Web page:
(iv) Comptroller of the Currency.
    (v) Bureau of Engraving and Printing.
    (vi) Financial Management Service.
    (vii) Internal Revenue Service:

------------------------------------------------------------------------
            Number                            System name
------------------------------------------------------------------------
IRS 34.021...................  Personnel Security Investigations,
                                National Background Investigations
                                Center.
IRS 34.022...................  Automated Background Investigations
                                System (ABIS).
IRS 90.006...................  Chief Counsel Human Resources and
                                Administrative Records.
------------------------------------------------------------------------

     (viii) U.S. Mint.
    (ix) Bureau of the Public Debt.
    (x) Financial Crimes Enforcement Network.
    (2) The Department hereby exempts the systems of records listed in 
paragraph (k)(1)(i) through (x) of this section from the following 
provisions of 5 U.S.C. 552a, pursuant to 5 U.S.C. 552a(k)(5): 5 U.S.C.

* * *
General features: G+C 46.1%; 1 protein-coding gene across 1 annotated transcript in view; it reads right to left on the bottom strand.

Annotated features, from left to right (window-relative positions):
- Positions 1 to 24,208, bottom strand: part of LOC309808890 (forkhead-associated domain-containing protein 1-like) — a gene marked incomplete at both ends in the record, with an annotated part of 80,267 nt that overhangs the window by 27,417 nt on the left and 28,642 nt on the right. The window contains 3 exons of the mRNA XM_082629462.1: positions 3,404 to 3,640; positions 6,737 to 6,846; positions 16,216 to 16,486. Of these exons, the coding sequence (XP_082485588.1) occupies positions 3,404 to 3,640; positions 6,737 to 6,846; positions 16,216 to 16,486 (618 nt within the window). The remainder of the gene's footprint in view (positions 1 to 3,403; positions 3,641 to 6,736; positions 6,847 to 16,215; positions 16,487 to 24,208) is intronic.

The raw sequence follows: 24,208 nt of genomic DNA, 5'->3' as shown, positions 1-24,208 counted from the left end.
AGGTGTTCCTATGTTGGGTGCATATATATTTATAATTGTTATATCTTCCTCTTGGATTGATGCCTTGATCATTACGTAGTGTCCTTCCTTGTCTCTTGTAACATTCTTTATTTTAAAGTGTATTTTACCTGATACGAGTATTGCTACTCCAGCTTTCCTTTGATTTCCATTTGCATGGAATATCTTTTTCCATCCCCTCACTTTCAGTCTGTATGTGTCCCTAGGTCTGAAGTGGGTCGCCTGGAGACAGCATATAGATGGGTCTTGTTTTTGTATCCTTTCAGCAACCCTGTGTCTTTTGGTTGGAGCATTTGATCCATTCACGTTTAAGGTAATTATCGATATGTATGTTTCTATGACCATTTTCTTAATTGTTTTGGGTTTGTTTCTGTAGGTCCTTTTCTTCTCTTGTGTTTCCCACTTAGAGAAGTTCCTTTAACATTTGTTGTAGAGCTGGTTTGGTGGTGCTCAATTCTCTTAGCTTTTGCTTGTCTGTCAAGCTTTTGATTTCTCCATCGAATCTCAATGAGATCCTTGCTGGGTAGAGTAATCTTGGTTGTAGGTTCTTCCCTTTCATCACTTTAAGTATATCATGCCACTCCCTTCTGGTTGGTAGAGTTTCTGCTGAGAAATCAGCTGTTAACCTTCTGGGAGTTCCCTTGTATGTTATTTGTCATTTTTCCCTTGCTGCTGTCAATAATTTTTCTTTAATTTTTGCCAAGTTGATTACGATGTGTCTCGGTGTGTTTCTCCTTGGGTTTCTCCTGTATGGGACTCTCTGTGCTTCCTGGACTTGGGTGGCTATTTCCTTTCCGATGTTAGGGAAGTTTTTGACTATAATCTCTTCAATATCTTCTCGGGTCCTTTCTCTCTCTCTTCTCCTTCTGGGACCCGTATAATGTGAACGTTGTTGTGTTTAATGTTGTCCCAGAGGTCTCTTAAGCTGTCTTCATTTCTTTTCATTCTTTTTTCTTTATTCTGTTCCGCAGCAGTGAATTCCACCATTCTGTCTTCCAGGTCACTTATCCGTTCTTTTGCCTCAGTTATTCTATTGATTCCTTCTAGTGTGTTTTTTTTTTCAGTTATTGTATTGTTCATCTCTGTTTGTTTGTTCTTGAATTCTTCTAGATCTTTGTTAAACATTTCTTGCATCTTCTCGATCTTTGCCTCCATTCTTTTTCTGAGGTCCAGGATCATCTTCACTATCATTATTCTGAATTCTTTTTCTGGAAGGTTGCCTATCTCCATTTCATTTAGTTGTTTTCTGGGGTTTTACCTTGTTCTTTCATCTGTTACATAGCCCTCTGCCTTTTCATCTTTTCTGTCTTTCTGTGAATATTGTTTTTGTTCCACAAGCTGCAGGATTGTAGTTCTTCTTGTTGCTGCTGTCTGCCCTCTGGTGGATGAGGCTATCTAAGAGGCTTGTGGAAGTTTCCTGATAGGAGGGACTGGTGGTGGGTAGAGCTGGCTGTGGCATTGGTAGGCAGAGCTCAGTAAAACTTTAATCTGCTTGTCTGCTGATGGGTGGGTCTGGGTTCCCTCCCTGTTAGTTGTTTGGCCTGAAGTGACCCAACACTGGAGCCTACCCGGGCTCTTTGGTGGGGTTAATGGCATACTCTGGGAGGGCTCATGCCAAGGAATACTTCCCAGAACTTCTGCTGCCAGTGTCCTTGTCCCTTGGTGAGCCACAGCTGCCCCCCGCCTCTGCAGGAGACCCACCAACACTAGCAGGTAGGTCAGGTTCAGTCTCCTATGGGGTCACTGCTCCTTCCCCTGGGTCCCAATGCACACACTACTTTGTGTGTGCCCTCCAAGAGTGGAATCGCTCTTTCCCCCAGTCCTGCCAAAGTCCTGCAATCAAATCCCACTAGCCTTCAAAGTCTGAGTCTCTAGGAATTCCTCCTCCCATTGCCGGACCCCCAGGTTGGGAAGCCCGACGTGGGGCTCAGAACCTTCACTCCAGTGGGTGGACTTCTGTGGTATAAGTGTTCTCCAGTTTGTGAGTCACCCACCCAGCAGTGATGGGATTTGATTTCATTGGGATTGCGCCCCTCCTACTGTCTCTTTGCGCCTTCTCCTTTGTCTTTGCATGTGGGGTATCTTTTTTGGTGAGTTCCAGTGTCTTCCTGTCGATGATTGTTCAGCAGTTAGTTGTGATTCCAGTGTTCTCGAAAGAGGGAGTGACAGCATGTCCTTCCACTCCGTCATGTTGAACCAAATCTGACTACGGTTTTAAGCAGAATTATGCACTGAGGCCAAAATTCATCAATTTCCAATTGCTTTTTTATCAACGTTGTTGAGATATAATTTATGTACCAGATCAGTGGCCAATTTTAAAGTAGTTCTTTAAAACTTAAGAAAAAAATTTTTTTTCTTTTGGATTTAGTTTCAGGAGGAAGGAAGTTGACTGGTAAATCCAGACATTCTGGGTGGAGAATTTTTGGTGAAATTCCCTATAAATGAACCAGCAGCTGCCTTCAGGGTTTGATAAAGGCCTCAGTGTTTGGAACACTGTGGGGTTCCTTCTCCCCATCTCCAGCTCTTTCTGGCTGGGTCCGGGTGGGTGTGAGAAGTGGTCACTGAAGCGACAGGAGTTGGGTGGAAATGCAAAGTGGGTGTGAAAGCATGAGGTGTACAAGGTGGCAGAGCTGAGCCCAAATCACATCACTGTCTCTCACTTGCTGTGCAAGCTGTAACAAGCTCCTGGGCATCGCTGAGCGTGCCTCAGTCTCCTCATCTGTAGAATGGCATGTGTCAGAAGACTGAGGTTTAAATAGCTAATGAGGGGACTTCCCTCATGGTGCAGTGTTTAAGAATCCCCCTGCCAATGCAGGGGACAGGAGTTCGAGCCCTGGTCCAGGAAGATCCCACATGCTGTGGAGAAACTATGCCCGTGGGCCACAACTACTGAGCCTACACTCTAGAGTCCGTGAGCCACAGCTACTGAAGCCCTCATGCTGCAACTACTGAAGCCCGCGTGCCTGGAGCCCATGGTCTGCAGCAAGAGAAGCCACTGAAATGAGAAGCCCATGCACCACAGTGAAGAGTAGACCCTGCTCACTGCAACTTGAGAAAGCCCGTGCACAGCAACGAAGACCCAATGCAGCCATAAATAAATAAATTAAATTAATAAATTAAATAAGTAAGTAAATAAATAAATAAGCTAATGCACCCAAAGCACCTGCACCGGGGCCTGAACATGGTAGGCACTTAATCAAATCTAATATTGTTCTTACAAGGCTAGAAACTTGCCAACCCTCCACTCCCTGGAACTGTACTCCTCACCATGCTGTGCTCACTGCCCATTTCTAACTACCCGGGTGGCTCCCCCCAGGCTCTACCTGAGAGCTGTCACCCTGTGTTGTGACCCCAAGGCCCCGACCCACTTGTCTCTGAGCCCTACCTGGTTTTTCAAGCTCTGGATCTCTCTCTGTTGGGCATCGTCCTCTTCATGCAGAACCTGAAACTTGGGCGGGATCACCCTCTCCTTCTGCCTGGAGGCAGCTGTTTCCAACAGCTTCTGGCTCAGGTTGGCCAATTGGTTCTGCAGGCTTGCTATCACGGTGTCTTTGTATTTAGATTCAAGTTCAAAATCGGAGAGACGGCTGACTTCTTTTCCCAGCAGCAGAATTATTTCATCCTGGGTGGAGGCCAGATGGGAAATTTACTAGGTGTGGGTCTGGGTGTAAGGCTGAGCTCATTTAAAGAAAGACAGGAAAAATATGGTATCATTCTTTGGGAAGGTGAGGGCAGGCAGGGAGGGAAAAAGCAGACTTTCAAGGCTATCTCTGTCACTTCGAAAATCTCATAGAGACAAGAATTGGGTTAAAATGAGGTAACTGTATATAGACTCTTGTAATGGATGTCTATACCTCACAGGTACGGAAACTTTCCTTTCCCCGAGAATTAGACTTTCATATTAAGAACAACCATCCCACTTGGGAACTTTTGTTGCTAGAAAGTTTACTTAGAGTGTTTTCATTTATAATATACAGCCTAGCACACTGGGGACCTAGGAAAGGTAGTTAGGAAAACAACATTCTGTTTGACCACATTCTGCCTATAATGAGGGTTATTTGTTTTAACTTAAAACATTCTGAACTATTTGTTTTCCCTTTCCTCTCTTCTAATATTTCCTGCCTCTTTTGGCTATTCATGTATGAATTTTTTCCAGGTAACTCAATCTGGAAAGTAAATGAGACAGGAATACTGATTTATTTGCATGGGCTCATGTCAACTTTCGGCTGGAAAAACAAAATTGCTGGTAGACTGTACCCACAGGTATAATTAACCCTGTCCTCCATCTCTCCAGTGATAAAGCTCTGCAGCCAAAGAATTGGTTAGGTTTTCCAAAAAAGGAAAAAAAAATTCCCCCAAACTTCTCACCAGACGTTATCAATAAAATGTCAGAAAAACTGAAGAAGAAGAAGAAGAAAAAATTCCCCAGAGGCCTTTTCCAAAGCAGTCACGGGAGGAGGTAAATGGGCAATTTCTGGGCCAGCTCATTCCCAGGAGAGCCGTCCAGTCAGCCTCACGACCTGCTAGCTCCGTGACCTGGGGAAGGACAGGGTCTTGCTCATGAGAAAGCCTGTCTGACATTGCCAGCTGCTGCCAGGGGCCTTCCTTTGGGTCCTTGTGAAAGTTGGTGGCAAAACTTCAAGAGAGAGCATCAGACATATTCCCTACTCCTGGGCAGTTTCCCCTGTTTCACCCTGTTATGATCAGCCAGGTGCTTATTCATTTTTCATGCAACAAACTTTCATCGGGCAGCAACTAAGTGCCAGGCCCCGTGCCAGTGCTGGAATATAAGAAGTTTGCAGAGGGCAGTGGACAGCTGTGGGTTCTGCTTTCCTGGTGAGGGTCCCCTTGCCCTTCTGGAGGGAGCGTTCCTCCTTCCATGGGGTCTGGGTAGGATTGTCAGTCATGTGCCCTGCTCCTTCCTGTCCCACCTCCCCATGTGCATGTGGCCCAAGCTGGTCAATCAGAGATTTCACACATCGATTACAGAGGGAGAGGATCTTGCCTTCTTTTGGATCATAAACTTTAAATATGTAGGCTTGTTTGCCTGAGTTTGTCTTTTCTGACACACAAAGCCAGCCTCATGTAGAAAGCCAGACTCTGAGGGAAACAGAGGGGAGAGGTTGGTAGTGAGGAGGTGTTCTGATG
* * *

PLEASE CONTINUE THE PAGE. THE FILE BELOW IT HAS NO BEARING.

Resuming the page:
552a(c)(3), 5 U.S.C. 552a(d)(1), (2), (3), and (4), 5 U.S.C. 
552a(e)(1), 5 U.S.C. 552a(e)(4)(G), (H), and (I), and 5 U.S.C. 552a(f).
    (l) Reasons for exemptions under 5 U.S.C. 552a(k)(5). (1) The 
sections of 5 U.S.C. 552a from which the systems of records are exempt 
include in general those providing for individuals' access to or 
amendment of records. When such access or amendment would cause the 
identity of a confidential source to be revealed, it would impair the 
future ability of the Department to compile investigatory material for 
the purpose of determining suitability, eligibility, or qualifications 
for Federal civilian employment, Federal contracts, or access to 
classified information. In addition, the systems shall be exempt from 5 
U.S.C. 552a(e)(1) which requires that an agency maintain in its records 
only such information about an individual as is relevant and necessary 
to accomplish a purpose of the agency required to be accomplished by 
statute or executive order. The Department believes that to fulfill the 
requirements of 5 U.S.C. 552a(e)(1) would unduly restrict the agency in